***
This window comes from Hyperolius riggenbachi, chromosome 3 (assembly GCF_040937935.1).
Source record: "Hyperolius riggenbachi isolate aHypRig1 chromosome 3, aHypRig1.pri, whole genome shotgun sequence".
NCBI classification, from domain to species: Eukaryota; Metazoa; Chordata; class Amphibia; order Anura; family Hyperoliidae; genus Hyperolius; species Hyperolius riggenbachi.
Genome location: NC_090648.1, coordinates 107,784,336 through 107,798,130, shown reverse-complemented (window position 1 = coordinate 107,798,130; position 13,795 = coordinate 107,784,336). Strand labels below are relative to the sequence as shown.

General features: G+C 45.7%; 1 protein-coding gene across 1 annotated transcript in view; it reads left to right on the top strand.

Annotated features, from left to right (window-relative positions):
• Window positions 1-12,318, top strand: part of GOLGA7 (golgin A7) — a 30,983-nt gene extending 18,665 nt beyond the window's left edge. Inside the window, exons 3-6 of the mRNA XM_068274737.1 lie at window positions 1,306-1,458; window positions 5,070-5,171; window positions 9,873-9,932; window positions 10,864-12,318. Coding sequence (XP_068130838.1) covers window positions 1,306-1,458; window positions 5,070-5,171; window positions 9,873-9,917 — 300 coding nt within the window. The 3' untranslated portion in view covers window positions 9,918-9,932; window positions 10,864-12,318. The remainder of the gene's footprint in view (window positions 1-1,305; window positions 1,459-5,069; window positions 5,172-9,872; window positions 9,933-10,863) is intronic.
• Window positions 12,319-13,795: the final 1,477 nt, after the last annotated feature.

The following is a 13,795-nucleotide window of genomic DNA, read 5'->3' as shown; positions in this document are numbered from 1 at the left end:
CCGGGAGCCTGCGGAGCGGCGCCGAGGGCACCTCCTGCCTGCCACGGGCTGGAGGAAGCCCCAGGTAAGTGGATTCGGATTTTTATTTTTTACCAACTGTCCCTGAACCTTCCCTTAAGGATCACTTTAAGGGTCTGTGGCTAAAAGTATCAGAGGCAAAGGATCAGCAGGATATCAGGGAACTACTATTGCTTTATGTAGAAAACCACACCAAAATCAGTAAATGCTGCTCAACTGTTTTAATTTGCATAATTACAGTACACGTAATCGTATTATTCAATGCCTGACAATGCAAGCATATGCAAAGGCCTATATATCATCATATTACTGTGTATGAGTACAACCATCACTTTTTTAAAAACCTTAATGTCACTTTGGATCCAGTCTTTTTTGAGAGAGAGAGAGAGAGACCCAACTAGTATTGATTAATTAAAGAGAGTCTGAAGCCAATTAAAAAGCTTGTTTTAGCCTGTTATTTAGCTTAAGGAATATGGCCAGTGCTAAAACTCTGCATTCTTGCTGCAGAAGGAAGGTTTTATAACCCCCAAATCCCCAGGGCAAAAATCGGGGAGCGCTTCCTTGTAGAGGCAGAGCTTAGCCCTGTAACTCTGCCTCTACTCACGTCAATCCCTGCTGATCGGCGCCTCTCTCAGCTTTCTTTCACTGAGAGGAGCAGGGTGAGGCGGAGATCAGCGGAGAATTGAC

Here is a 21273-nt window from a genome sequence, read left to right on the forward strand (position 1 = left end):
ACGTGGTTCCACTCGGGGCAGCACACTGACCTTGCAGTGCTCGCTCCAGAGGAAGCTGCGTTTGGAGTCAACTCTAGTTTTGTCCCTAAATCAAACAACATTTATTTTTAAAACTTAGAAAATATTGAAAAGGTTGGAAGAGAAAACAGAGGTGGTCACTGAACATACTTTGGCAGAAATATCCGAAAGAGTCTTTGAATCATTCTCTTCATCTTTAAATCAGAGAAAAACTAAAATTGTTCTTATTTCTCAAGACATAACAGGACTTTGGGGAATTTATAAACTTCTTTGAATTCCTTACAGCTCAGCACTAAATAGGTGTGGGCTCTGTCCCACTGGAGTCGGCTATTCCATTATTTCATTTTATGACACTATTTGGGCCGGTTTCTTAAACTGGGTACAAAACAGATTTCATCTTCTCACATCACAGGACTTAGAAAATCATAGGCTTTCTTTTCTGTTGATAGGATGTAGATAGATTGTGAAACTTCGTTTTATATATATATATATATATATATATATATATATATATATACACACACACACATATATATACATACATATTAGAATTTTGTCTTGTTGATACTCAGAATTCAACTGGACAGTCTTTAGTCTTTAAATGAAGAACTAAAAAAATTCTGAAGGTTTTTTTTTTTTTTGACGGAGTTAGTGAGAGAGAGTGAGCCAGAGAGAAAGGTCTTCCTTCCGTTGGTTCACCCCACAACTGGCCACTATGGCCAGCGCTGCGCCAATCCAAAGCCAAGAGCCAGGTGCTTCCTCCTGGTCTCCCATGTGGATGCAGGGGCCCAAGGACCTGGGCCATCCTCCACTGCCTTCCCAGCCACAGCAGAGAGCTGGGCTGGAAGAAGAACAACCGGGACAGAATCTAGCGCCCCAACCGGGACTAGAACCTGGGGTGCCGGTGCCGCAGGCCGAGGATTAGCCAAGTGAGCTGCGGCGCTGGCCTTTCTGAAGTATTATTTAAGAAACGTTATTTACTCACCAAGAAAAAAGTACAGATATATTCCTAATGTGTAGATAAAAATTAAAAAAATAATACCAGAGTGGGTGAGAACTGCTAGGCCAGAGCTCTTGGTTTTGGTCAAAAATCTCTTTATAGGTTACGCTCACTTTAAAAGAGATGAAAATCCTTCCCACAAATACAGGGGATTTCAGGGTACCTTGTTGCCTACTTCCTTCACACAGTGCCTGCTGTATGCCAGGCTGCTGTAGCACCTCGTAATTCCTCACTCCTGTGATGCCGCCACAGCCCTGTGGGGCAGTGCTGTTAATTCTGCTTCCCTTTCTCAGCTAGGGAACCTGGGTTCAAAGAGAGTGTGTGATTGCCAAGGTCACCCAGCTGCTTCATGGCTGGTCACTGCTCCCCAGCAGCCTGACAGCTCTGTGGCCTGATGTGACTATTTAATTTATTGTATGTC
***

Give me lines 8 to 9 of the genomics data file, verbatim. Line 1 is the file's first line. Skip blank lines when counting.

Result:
• Window positions 12,319-13,795: the final 1,477 nt, after the last annotated feature.

The following is a 13,795-nucleotide window of genomic DNA, read 5'->3' as shown; positions in this document are numbered from 1 at the left end: